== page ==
A man registers for the pre-employment card program from a cellphone. (Antara Photo/Aditya Pradana Putra)

Corruption Watchdog Calls for More Transparency in Pre-Employment Program


JUNE 01, 2020

Jakarta. Indonesia Corruption Watch, or ICW, says the government should disclose the partnership agreement made between the pre-employment card – the government's flagship unemployment benefits program – and its digital platform partners to make sure the latter are not taking undue advantage from the deal. 

The pre-employment card – which doubles as a government safety net for people who have lost jobs during the pandemic – provides a monthly stipend and vouchers to be spent on online training courses organized by the digital platforms.

According to the ICW, the regulation on the financial compensation for the digital platforms is still unclear.

"We've asked the Coordinating Ministry for Economic Affairs to disclose the partnership agreement, but they haven't responded," ICW researcher Wana Alamsyah said on Monday.

A continued lack of transparency will make it easier for the digital platforms to take undue advantage of the program, Wana said.

The partnership is so far regulated under a Coordinating Minister for Economic Affairs decree issued in 2020, which says only that digital platforms can claim reasonable compensation from training institutions with approval from the management of the pre-employment card.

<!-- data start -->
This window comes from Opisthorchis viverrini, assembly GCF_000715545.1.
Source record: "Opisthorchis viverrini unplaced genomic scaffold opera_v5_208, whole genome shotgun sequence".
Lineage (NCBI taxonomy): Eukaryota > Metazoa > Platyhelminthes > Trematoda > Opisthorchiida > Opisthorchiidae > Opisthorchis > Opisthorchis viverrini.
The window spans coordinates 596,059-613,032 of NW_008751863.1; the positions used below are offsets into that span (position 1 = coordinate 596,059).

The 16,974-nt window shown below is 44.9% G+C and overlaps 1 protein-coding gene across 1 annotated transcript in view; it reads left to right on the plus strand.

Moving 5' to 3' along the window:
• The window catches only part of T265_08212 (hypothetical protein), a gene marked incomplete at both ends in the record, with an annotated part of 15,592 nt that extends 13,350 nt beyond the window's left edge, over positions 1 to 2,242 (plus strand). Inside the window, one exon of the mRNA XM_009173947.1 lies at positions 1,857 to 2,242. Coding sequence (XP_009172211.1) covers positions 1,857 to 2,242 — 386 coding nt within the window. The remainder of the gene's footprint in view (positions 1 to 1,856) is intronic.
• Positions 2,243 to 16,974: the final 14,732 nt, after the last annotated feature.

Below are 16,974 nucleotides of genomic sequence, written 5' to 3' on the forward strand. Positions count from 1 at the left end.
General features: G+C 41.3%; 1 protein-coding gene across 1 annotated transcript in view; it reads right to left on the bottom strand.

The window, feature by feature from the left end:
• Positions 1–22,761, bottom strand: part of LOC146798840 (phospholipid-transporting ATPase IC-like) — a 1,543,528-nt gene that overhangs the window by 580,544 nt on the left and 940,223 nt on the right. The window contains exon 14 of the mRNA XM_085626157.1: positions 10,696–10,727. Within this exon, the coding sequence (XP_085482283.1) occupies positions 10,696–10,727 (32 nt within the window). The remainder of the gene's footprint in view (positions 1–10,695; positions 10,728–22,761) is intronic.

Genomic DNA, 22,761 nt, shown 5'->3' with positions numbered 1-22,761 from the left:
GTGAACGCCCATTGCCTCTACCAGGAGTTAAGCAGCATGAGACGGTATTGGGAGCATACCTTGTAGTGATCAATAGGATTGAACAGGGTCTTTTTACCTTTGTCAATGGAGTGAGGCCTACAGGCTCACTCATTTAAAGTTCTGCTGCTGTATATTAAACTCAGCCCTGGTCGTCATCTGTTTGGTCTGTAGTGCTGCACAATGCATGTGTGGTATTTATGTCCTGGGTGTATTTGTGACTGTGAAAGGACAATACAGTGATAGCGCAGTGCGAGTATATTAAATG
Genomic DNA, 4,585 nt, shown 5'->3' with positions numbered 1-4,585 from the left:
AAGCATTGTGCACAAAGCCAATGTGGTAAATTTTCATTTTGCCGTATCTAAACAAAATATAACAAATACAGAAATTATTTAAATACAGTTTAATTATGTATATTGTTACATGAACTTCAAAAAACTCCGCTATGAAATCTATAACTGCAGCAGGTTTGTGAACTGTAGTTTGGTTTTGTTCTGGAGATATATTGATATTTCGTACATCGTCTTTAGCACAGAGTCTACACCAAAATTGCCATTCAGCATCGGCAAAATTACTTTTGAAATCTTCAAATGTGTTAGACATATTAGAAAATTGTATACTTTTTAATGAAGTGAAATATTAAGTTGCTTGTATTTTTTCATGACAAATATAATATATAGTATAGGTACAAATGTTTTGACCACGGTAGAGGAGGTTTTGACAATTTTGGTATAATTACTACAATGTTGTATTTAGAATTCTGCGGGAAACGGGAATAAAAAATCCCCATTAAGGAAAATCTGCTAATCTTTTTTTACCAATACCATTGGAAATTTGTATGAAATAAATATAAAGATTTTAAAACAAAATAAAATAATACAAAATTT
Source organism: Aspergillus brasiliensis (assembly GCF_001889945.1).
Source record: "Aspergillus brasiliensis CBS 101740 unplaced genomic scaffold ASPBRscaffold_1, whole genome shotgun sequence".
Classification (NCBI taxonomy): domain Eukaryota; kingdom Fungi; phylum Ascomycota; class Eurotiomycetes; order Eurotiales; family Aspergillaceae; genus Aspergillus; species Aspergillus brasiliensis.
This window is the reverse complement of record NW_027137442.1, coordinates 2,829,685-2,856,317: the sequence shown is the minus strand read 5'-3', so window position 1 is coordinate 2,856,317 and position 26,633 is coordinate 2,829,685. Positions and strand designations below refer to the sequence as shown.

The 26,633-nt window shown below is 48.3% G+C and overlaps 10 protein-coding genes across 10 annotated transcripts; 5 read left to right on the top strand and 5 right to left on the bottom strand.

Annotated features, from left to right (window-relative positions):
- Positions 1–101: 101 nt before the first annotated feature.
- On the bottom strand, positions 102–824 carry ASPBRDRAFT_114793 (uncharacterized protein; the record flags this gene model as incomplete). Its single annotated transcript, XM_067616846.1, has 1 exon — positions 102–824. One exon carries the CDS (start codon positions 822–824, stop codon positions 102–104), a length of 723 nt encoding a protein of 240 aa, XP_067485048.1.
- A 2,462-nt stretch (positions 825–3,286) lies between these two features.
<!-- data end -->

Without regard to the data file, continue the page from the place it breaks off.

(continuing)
Wana said so far there is no information available to the public about the partnership agreement on the pre-employment program's website.

"The ministerial decree does not specify the exact amount of the compensation," Wana said in an online discussion.

Wana said that according to the 2008 Public Information Disclosure Law, all state agencies are obliged to disclose to the public all information related to agreements they make with a third party.

ICW said the digital platform Mau Belajar Apa has revealed on its website that it received a 20 percent cut from the cost of the training it provides. 

"But we can't assume that everyone has been getting 20 percent from the program, or that the amount is reasonable. It's the government's responsibility to tell us what the compensation amounts to and to justify it," Wana said. 

Double Roles

The ICW has also discovered that some digital platforms have been playing a double role in the pre-employment program.

A recent study found out that at least 137 training courses for the program have been provided by the digital platforms themselves – who are supposed to act as a kind of middleman for the training institutions – or their subsidiaries.

Some of the digital platforms and subsidiaries who have been guilty of this practice include Skill Academy, Pijar Mahir, Sekolah.mu, Pintaria, Harukaedu, G2 Academy and Hacktiv8.

"Some of these digital platforms not only act as a facilitator for the training institutions but also function as a training institution themselves," ICW coordinator Siti Juliantari said.

According to the ICW, the role of the subsidiaries – sometimes euphemistically called collaborators – is not regulated in the aforementioned ministerial decree or in the 2020 presidential decree which have both become the legal basis for the pre-employment program.

Siti said taking on the double role as both a facilitator and a training institution can also cause a conflict of interest.

"The digital platform and the training institution should be playing different roles. According to the decrees, the digital platforms should act as curators, evaluators and supervisors for the training institutions," Siti said. 

"If the digital platform and the training institution are the same entity, supervision will be difficult. It would be hard to achieve any semblance of objectivity," she said.